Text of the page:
29. Tsuyusaki, T. et al. “Mechanocardiography of ischemic or hypertensive heart failure,” in Yamaura Y et al., Biomed. & Clin. Aspects of Coenzyme Q.2 Amsterdam, Elsevier/North Holland Biomedical Press, 1980, 273-88.
    30. Verlangieri, A. J., & Stevens, J. W. (1979). “L-Ascorbic Acid: Effects on Aortic Glycosaminoglycan S Incorporation...” Blood Vessels, 16(4), 177-185.
    31. Werbach, M. R. (1987). Nutritional Influences on Illness: A Sourcebook of Clinical Research. New Canaan: Keats Publishing, Inc.
    32. White, R.R., et al. (1988, Jul-Aug.). “Bioavailability of 125I Bromelain after Oral Administration to Rats.” Biopharmaceutics and Drug Disposition, 9(4), 397-403.
    33. Whitney, E. N., Hamilton, Nunnelly, E. M. (1984). Understanding Nutrition, (3rd ed.). St. Paul: West Publishing Company.
    34. Willard, Terry, Ph.D. (1992). Textbook of Advanced Herbology. Calgary, Alberta, Canada: Wild Rose College of Natural Healing.
    35. Xiang, H., Heyliger, et al. (1988, Nov.). “Effect of Myo-inositol and T3 on Myocardial Lipids and Cardiac Function in Streptozocin-induced Diabetic Rats.” Diabetes, 37(11), 1542-8.



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    GlucosaMend™ Tissue/Joint Repair Complex
    TopPreviousNext

    Date: June 02, 2005 11:19 AM
    Author: Darrell Miller (dm@vitanetonline.com)
    Subject: GlucosaMend™ Tissue/Joint Repair Complex

    GlucosaMend

    More than 40 million Americans experience joint discomfort. But exciting new research proves you can do something about it. Our health and well-being is inextricably linked to lifestyle choices: the right combination of exercise, weight training and supplementation can strengthen muscles and joint tissues to minimize stress and degradation. Targeted nutrition to the multiple body systems related to joint and connective tissue can help maintain flexibility and joint comfort. GLUCOSAMEND supports the musculoskeletal system with structural building blocks and tissue production cofactors, as well as aiding the body’s mechanisms for soothing relief and antioxidant defense.

    Bio-Aligned Formula™ GLUCOSAMEND is uniquely effective because it is a Bio-Aligned Formula. Source Naturals evaluates the underlying causes of system imbalances. Then we design formulas that provide targeted nutrition to bring your interrelated body systems back into balance.

    Musculoskeletal System—Structural Building Blocks

    Certain building blocks of joints and connective tissue can help maintain joint integrity and comfort. Glucosamine is a major constituent of glycosaminoglycans, which in turn form proteoglycans, molecules that hold and bind the water that lubricates joints, disperses stress and nourishes joint tissue. The amino acids proline and lysine are structural components of collagen and elastin, which give strength to connective tissue. GLUCOSAMEND contains glucosamine sulfate, N-acetyl glucosamine, proline and lysine.

    Musculoskeletal System—Tissue Production Cofactors

    Some micronutrients are necessary as cofactors in the production of connective tissue. For example, vitamin C and copper help form hydroxyproline and hydroxylysine, main constituents of collagen. A unique property of grape seed extract is its ability to form a bond between broken collagen fibers, helping to repair them and restore flexibility and strength to connective tissues and joints. GLUCOSAMEND provides vitamin C, zinc, manganese, copper, and grape seed extract to address these cofactors.

    Soothing Relief Mechanisms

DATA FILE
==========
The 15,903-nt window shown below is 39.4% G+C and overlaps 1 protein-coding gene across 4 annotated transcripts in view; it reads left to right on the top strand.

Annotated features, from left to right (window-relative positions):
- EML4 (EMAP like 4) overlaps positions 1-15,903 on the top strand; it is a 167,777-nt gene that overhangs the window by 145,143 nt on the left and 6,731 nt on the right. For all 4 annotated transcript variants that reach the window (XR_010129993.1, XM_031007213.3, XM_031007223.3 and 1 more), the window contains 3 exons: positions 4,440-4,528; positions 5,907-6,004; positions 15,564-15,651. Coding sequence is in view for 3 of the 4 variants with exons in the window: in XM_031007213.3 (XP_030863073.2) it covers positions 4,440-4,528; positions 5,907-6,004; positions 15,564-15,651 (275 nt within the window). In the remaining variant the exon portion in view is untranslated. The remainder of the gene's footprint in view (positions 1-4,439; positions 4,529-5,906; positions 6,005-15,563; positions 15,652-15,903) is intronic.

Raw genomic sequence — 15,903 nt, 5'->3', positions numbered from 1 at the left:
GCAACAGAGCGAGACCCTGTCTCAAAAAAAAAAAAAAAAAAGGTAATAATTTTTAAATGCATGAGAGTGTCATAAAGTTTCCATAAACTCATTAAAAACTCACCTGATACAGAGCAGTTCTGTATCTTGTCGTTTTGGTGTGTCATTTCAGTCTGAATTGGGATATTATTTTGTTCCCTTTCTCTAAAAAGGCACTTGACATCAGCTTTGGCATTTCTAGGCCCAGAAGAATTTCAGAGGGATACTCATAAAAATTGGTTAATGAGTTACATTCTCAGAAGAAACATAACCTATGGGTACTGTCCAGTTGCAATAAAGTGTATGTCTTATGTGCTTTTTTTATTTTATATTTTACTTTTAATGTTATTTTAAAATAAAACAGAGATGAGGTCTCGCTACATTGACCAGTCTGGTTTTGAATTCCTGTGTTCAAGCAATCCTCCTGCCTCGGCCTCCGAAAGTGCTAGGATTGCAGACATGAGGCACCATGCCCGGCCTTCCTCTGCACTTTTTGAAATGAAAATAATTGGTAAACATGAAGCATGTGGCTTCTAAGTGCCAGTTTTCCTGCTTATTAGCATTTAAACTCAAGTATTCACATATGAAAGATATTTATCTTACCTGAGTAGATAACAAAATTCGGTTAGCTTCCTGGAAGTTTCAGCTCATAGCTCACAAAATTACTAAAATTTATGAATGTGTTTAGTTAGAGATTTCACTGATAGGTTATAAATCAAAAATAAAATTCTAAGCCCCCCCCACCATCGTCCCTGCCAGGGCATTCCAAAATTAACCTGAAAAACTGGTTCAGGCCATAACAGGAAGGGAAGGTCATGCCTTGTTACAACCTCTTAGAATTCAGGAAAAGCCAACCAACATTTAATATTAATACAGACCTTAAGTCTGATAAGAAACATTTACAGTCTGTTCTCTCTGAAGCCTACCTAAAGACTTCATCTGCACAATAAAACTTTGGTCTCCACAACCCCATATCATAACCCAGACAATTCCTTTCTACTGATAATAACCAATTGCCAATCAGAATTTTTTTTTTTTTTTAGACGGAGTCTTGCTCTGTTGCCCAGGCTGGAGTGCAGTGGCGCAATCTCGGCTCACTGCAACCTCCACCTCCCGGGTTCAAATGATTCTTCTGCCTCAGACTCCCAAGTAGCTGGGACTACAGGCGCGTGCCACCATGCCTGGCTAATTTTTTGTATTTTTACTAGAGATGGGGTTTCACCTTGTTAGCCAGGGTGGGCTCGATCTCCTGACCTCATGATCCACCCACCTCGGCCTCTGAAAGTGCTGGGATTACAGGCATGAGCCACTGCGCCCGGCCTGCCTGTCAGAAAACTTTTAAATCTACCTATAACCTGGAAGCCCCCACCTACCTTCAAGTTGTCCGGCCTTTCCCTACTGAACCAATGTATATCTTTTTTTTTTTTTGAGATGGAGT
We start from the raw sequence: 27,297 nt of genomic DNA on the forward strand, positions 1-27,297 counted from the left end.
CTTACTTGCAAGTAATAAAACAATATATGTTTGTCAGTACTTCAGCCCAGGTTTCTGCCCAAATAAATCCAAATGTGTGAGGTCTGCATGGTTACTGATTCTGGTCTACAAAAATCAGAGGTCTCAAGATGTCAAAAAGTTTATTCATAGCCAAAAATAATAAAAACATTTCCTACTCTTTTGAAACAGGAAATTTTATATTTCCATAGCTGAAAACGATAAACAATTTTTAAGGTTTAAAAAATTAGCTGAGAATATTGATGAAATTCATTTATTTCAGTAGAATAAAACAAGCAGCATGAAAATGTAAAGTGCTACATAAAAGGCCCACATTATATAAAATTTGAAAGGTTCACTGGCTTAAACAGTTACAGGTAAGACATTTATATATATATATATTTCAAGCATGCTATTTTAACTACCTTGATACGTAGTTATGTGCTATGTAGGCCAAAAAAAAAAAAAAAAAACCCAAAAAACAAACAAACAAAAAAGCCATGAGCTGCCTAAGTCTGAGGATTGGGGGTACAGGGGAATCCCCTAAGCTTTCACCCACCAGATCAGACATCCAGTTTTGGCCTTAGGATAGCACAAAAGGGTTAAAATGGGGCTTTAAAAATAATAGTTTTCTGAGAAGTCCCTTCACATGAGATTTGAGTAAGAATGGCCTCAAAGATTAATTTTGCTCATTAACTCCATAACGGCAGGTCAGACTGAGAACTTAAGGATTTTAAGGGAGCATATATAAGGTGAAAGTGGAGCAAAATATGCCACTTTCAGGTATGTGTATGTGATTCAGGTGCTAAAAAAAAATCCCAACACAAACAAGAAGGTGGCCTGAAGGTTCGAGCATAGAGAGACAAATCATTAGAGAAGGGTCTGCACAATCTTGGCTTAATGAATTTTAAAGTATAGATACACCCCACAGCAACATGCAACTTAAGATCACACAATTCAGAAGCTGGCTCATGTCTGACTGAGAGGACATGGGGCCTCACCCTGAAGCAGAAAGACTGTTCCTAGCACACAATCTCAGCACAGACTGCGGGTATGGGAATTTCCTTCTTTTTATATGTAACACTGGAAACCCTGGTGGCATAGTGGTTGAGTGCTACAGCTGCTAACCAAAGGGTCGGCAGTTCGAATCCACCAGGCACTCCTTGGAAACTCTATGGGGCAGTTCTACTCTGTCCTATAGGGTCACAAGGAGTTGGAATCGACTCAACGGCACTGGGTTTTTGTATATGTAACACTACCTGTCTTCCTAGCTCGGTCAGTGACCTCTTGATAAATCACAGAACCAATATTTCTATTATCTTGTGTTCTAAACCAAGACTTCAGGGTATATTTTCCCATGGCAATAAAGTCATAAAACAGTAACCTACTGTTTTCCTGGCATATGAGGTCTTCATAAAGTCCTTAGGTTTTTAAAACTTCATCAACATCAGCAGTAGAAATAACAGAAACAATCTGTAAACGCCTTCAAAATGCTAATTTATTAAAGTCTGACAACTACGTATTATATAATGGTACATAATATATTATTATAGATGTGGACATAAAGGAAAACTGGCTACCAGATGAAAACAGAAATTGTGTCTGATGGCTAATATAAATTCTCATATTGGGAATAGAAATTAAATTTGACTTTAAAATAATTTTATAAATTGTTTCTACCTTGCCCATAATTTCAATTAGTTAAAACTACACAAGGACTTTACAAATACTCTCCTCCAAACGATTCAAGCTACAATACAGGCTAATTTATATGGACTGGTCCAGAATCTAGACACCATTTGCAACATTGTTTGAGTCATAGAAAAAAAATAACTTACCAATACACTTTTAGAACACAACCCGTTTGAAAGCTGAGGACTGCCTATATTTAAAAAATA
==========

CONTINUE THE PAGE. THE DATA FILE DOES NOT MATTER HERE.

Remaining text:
Some herbs and nutrients have the capacity to support the body’s natural mechanisms for increasing comfort. Boswellia, for example, is an herb with soothing properties, while vitamin B-6 helps to stabilize collagen and elastin. Additional herbs and nutrients, acting in conjunction with antioxidant protectors, support tissue comfort and health. GLUCOSAMEND contains Boswellia serrata, quercetin, copper, and vitamin B-6.

    Antioxidant Defense

    The health and integrity of joints and tissues—specifically of cell membranes— is supported by botanicals and nutrients that support the body’s natural antioxidant response. When tissues become damaged, the body mounts a repair process that ultimately generates free radicals. These free radicals can also break down healthy cells and tissues in the process, hence the need for antioxidants to neutralize and break the cycle. GLUCOSAMEND provides grape seed extract, vitamin C, zinc, selenium, copper, quercetin to neutralize free radicals.

    Lifestyle Tips for Healthy Joints: A Strategy for WellnessSM

    Healthy lifestyle habits should be part of your individual strategy for joint wellness. Source Naturals believes in a holistic approach to living. Not only can supplements bring balances to your individual body systems but certain lifestyle choices can also bio-align your health. Exercise Regularly: Regular physical activity helps lubricate cartilage, strengthens muscles around joints, and promotes weight control. An exercise program geared to joint health includes stretching, mild weight training, and low-impact aerobics. Watch Your Weight: Population-based studies, including the well-known Framingham study, have consistently shown a link between obesity and challenges to joint health. Excess weight causes pressure on joints, and can speed the rate at which cartilage wears down. Eat Healthy: To support healthy joints, increase your intake of omega-3 fatty acids from salmon, sardines, flax seeds or flax oil, avoid excess protein intake, and replace animal with plant proteins when possible. You should also eat lots of organically grown fruits and vegetables, limit saturated fat and eliminate hydrogenated oils. Rest and Relaxation: Regularly scheduled rest gives your body time to recover and rebuild, allowing you to make the most of your exercise program. It’s important to know when to slow down. Supplementation: Source Naturals offers a range of products that can supplement your strategy for joint wellness. These include the pineapple enzyme BROMELAIN; SAME, a natural compound formed from the amino acid methionine, which has been found to support joint comfort and mobility; and CHONDROITIN to promote water retention and elasticity in cartilage and inhibit enzymes that break down cartilage.